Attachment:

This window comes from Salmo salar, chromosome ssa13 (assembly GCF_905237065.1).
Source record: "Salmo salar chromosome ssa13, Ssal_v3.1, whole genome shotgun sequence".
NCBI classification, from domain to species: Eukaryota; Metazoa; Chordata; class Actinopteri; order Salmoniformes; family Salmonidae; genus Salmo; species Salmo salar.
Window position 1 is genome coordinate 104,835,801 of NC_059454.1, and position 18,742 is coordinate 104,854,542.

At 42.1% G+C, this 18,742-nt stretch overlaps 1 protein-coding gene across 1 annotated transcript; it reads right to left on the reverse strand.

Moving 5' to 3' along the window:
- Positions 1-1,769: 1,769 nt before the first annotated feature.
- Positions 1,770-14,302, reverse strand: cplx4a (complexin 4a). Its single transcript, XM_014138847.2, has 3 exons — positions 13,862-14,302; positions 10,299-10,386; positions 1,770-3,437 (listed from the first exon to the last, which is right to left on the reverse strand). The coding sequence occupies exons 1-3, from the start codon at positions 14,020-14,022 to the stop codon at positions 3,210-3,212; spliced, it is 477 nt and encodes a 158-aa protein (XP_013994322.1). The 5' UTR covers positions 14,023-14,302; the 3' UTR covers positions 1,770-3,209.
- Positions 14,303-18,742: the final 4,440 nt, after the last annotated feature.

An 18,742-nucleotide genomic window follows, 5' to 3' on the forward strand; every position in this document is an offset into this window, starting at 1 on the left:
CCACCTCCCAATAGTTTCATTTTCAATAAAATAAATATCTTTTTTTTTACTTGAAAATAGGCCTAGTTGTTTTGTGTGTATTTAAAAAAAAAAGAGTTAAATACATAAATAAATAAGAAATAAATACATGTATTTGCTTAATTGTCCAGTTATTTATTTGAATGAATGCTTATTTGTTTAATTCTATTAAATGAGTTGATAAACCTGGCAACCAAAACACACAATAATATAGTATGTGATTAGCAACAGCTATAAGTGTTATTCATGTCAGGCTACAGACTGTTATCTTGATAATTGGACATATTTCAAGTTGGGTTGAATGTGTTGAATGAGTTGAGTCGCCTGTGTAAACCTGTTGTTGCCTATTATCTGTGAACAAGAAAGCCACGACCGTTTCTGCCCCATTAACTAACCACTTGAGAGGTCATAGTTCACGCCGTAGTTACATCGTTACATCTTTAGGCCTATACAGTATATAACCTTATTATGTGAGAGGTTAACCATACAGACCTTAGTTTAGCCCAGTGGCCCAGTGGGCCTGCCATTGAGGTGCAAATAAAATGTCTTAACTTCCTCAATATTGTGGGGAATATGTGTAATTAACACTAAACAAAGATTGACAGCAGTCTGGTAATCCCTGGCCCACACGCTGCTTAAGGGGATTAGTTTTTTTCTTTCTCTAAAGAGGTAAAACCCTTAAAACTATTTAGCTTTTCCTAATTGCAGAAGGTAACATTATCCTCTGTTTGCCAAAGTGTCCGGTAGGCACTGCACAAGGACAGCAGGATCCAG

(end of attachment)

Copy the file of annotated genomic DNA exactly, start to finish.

This window comes from Salmo salar, chromosome ssa13 (assembly GCF_905237065.1).
Source record: "Salmo salar chromosome ssa13, Ssal_v3.1, whole genome shotgun sequence".
NCBI classification, from domain to species: Eukaryota; Metazoa; Chordata; class Actinopteri; order Salmoniformes; family Salmonidae; genus Salmo; species Salmo salar.
Window position 1 is genome coordinate 104,835,801 of NC_059454.1, and position 18,742 is coordinate 104,854,542.

At 42.1% G+C, this 18,742-nt stretch overlaps 1 protein-coding gene across 1 annotated transcript; it reads right to left on the reverse strand.

Moving 5' to 3' along the window:
- Positions 1-1,769: 1,769 nt before the first annotated feature.
- Positions 1,770-14,302, reverse strand: cplx4a (complexin 4a). Its single transcript, XM_014138847.2, has 3 exons — positions 13,862-14,302; positions 10,299-10,386; positions 1,770-3,437 (listed from the first exon to the last, which is right to left on the reverse strand). The coding sequence occupies exons 1-3, from the start codon at positions 14,020-14,022 to the stop codon at positions 3,210-3,212; spliced, it is 477 nt and encodes a 158-aa protein (XP_013994322.1). The 5' UTR covers positions 14,023-14,302; the 3' UTR covers positions 1,770-3,209.
- Positions 14,303-18,742: the final 4,440 nt, after the last annotated feature.

An 18,742-nucleotide genomic window follows, 5' to 3' on the forward strand; every position in this document is an offset into this window, starting at 1 on the left:
CCACCTCCCAATAGTTTCATTTTCAATAAAATAAATATCTTTTTTTTTACTTGAAAATAGGCCTAGTTGTTTTGTGTGTATTTAAAAAAAAAAGAGTTAAATACATAAATAAATAAGAAATAAATACATGTATTTGCTTAATTGTCCAGTTATTTATTTGAATGAATGCTTATTTGTTTAATTCTATTAAATGAGTTGATAAACCTGGCAACCAAAACACACAATAATATAGTATGTGATTAGCAACAGCTATAAGTGTTATTCATGTCAGGCTACAGACTGTTATCTTGATAATTGGACATATTTCAAGTTGGGTTGAATGTGTTGAATGAGTTGAGTCGCCTGTGTAAACCTGTTGTTGCCTATTATCTGTGAACAAGAAAGCCACGACCGTTTCTGCCCCATTAACTAACCACTTGAGAGGTCATAGTTCACGCCGTAGTTACATCGTTACATCTTTAGGCCTATACAGTATATAACCTTATTATGTGAGAGGTTAACCATACAGACCTTAGTTTAGCCCAGTGGCCCAGTGGGCCTGCCATTGAGGTGCAAATAAAATGTCTTAACTTCCTCAATATTGTGGGGAATATGTGTAATTAACACTAAACAAAGATTGACAGCAGTCTGGTAATCCCTGGCCCACACGCTGCTTAAGGGGATTAGTTTTTTTCTTTCTCTAAAGAGGTAAAACCCTTAAAACTATTTAGCTTTTCCTAATTGCAGAAGGTAACATTATCCTCTGTTTGCCAAAGTGTCCGGTAGGCACTGCACAAGGACAGCAGGATCCAG